Herpes Simplex 1 and 2

Herpes simplex is a viral disease which is caused by Herpes simplex viruses. It is a recurring disease marked by the eruption of blisters on the mouth, lips, or face. These blisters or vesicles contain clear fluid. Infection with the herpes virus is usually categorized based on the site of infection.

Herpes Simplex Types

There are two types of herpes simplex virus:

Herpes Simplex 1

HSV type-1 – It commonly infects the mouth and lips, causing sores which are known as fever blisters or cold sores.

Herpes Simplex 2

HSV type-2 – It is the usual cause of genital herpes, but can also infect the mouth depending on the circumstances. It causes formation of painful fluid-containing blisters on the genitals.

This article will give you in-depth information on the various types of disorders caused due to the different herpes simplex virus including oral herpes, the most common form of infection. Special emphasis is made on the sexually transmitted disease genital herpes and its treatment. There should be wide awareness about this virus as HSV is also responsible for various disorders such as herpetic whitlow, keratitis, Bell’s palsy, Mollaret’s meningitis, Neonatal herpes, and cerebral herpes infection encephalitis and herpes gladiatorum.

Herpes simplex virus causes infection of skin and mucous membrane and in some cases it infects other parts of the body. In patients with suppressed immune system, HSV can cause pneumonia and other severe infections. An outbreak of HSV can be very painful. The first signs of herpes simplex occur with 2-20 days after getting in contact with an infected person.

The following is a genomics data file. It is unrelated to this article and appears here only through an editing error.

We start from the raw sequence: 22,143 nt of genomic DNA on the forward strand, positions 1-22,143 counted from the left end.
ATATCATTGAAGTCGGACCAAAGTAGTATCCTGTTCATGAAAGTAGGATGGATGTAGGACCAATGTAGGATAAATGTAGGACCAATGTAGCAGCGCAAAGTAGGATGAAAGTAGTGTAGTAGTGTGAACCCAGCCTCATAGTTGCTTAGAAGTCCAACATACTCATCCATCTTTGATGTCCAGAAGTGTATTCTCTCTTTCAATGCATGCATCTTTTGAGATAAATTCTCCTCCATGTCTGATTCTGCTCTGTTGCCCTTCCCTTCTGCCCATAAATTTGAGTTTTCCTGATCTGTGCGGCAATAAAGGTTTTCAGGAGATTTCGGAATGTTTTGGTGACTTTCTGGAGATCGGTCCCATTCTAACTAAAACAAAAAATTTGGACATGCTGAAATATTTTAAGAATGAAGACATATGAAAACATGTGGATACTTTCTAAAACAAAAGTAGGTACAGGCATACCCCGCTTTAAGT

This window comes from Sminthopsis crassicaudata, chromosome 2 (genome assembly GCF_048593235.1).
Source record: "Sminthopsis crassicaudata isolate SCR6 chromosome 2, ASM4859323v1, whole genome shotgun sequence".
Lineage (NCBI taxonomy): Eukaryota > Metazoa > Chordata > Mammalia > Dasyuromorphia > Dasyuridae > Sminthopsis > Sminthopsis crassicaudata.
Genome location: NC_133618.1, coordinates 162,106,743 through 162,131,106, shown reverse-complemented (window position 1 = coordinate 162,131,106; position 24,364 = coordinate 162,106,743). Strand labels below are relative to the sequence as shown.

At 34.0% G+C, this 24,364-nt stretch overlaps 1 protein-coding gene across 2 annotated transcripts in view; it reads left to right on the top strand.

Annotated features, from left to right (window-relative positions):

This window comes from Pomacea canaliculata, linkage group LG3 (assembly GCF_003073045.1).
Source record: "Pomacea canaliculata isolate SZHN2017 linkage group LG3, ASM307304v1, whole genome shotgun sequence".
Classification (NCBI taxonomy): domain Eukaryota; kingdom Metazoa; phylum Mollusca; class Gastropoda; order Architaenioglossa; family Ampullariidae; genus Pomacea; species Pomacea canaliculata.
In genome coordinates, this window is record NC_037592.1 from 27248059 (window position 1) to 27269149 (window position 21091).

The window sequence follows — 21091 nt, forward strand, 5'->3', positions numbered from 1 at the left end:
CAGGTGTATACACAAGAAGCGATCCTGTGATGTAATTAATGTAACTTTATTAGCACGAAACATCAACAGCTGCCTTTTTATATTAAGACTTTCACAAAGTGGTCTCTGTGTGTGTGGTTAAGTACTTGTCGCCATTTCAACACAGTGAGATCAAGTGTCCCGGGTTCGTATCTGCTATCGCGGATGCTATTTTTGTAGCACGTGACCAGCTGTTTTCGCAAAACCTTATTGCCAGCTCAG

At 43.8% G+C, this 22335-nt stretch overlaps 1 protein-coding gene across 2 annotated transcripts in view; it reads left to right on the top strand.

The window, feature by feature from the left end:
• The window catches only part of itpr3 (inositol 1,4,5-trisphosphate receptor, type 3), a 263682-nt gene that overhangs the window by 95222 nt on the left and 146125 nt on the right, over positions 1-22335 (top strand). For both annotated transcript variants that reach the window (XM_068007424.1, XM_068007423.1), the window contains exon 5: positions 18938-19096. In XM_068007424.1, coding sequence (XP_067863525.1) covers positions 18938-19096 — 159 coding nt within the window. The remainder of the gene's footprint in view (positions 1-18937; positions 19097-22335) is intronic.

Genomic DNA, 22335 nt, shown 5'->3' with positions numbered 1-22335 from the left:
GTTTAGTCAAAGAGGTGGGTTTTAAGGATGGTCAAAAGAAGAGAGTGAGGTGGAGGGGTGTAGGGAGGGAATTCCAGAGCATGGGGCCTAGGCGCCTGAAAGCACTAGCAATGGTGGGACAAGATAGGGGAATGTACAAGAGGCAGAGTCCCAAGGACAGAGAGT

A person infected with herpes simplex virus shows various symptoms similar to the ones in other viral infections, including lack of energy, headache, fever and swollen lymph nodes in the neck. Usually, the first sign of infection is the formation of fluid-filled vesicles or blisters. Though, these blisters last only for a couple of weeks, the resulting pain may last longer. Primary infection generally causes gingivitis, which results in inflammation of the gums, blisters on the lining of the mouth. A white covering is noticed on the tongue.

When a herpes simplex virus enters a body, it remains latent for the life of that individual. No symptoms are seen during the latency period. At times, the infected person sheds virus affecting others, even if the visible symptoms are missing.

Individuals affected with herpes simplex virus can have recurrent infections. However, the recurrent infections are milder and softer usually except in cancer patients who experience severe recurrences.

About 50-80% of person with oral herpes experience a prodrome (symptoms of oncoming disease) in both the primary infection and recurrent infections. These symptoms include pain, burning, itching or tingling at the site where blisters will form. This prodrome stage may last anywhere from a few hours to a couple of days.

There is no known cure for HSV infection though some antiviral drugs are available which reduce the symptoms and the length of herpes outbreaks. There is also some evidence that some of these drugs may be helpful in preventing future outbreaks. Moreover, herpes simplex is not typically life-threatening for immunocompetent people.



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